|Emmanuel Korir||1:42.05||1:42.05||KEN||Red-hot favorite; only loss this year was at African Champs after starting gun mishap|
|Wyclife Kinyamal||1:43.12||1:43.12||KEN||Commonwealth champ was 3rd in London|
|Clayton Murphy||1:43.12||1:42.93||USA||2nd in London behind Korir but last in Birmingham after going out hard|
|Jonathan Kitilit||1:43.46||1:43.05||KEN||2nd in Birmingham|
|Ferguson Rotich||1:43.73||1:42.84||KEN||Wins in Stockholm & Paris this year|
|Cornelius Tuwei||1:43.82||1:43.82||KEN||Ran PR to finish 4th in Monaco|
|Marcin Lewandowski||1:44.32||1:43.72||POL||World Indoor/Euro runner-up at 1500m this year|
|Jake Wightman||1:44.61||1:44.61||GBR||Commonwealth/Euro bronze in 1500 this year|
|Antoine Gakeme||1:45.14||1:44.09||BDI||World Indoor silver in ’16|
Wait a minute, you might be thinking, how can you complain about the women’s 800 not being competitive and still justify ranking the men’s 800 this highly? It’s a fair point: Emmanuel Korir has laid waste to field after field in the 800 this year, and while he’s run fast, he’s no closer to the men’s world record than Caster Semenya is to the women’s.
Well for one thing, Korir is younger, and his dominance feels fresher. Semenya has been killing everyone since the start of 2016; before this year, Korir had run a grand total of one Diamond League race. Plus, it’s more exciting to watch him compete knowing we’ll get to see him continue to grow and chase his goals over the next few years; meanwhile Semenya is competing under conditions that will be deemed illegal by the IAAF within three months.
Plus, Korir is still exploring his limits (though Semenya is still doing this as well). His 1:42.05 in London last month was the world’s fastest time in six years, and he’s not shy about sharing his goals.
“I know I am capable of running faster and either this year or next year, I want to go for the [world] record,” Korir told Capital Sport. “I want to run below 1:40 and I know I can do it. It is not just a matter of speaking but taking that into action as well.”
His 1:42 in Birmingham on August 18 made him just the eighth man in history to break 1:43 twice in one year, and if he were to do so again in Brussels, he’d join a very exclusive club: only David Rudisha, Wilson Kipketer, and Joaquim Cruz have ever broken 1:43 three times in one year. So that’s the two greatest 800m runners ever plus Cruz, who has a case as #3 (1984 Olympic gold, 1988 Olympic silver, 1:41.77 pb).
The only American in the field is Clayton Murphy, and believe it or not, Murphy is the only American man to run in the DL 800 final since 2013 (he also ran it in 2016, finishing 7th). Murphy was poor in his last outing in Birmingham, fading to last in 1:47 after going out strong, but overall he’s been very good this year, including a 1:43 in London, his fastest time since the 2016 Olympics. It will be hard to beat Korir, but he should contend for second.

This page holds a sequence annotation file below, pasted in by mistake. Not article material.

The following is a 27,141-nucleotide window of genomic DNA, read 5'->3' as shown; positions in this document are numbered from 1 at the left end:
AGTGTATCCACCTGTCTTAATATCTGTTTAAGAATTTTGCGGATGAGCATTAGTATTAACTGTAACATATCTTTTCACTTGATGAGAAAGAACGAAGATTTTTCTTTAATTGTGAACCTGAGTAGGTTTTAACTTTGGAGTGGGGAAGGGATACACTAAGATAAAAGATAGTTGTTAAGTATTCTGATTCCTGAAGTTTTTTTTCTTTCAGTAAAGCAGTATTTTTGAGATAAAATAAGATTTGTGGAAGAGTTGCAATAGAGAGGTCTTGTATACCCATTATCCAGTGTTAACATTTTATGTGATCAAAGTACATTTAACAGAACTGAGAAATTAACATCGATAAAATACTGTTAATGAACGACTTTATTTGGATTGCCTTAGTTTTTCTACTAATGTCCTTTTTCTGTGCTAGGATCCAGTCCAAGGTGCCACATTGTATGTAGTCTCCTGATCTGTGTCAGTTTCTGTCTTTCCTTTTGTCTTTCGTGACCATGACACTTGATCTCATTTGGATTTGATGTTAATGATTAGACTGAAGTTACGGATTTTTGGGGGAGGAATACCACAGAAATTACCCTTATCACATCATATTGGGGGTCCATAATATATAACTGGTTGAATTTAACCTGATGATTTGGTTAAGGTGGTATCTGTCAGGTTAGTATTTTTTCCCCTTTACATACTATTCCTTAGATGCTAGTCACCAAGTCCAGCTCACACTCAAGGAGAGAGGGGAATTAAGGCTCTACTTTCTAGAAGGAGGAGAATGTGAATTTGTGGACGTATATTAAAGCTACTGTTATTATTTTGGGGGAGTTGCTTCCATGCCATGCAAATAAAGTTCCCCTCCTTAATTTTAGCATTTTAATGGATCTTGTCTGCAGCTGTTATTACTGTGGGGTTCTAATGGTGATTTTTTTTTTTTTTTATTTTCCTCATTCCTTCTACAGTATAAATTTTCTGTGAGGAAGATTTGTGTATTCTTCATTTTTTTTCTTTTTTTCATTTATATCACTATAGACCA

LRC prediction: Korir wins it and breaks 1:43 again. Can he break 1:42? We say…yes!
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2) Women’s 1500: Shelby Houlihan looks to cement her spot as World #1 (Friday, 2:41 p.m. ET)
|Shelby Houlihan||3:57.34||3:57.34||USA||Undefeated this year outdoors, with DL wins at Pre/Lausanne|
|Sifan Hassan||3:57.41||3:56.05||NED||On fire recently but will be doubling back from 5k in Zurich|
|Gudaf Tsegay||3:57.64||3:57.64||ETH||2nd in London & Birmingham; won in Stockholm|
|Laura Muir||3:58.18||3:55.22||GBR||Euro champ|
|Rababe Arafi||3:59.15||3:59.15||MAR||Doubling back from 800 in Zurich|
|Jenny Simpson||3:59.37||3:57.22||USA||3rd, 4th, 4th in 3 DL 1500/miles this year|
|Winny Chebet||4:00.60||3:59.16||KEN||6th in Birmingham|
If the season ended today, Shelby Houlihan would have a strong case as World #1 thanks to commanding wins at Pre and Lausanne. The only woman to run faster than Houlihan’s 3:57.34 this year is Genzebe Dibaba, and while Dibaba was the world champ indoors, she has dodged the DL competition this year, running smaller races in Poland and Hungary instead of facing the world’s best (she gets a pass this time since she’s running the DL 5,000 final on Thursday).
Even years have been good to American 1500 runners — Jenny Simpson won the DL final in 2014, and Shannon Rowbury won in 2016 — and if Houlihan wins in Brussels, there will be no doubt she will have earned the World #1 ranking. And if Houlihan’s devastating kick is not reason enough to be confident, there’s this: her biggest rival, Sifan Hassan, will be doubling back from the 5,000. So while Houlihan will be putting her feet up and perhaps enjoying a Belgian waffle on Thursday, Hassan will be racing a hard 12.5 laps and will then have to fly to Brussels to race again 23 hours later. Not ideal.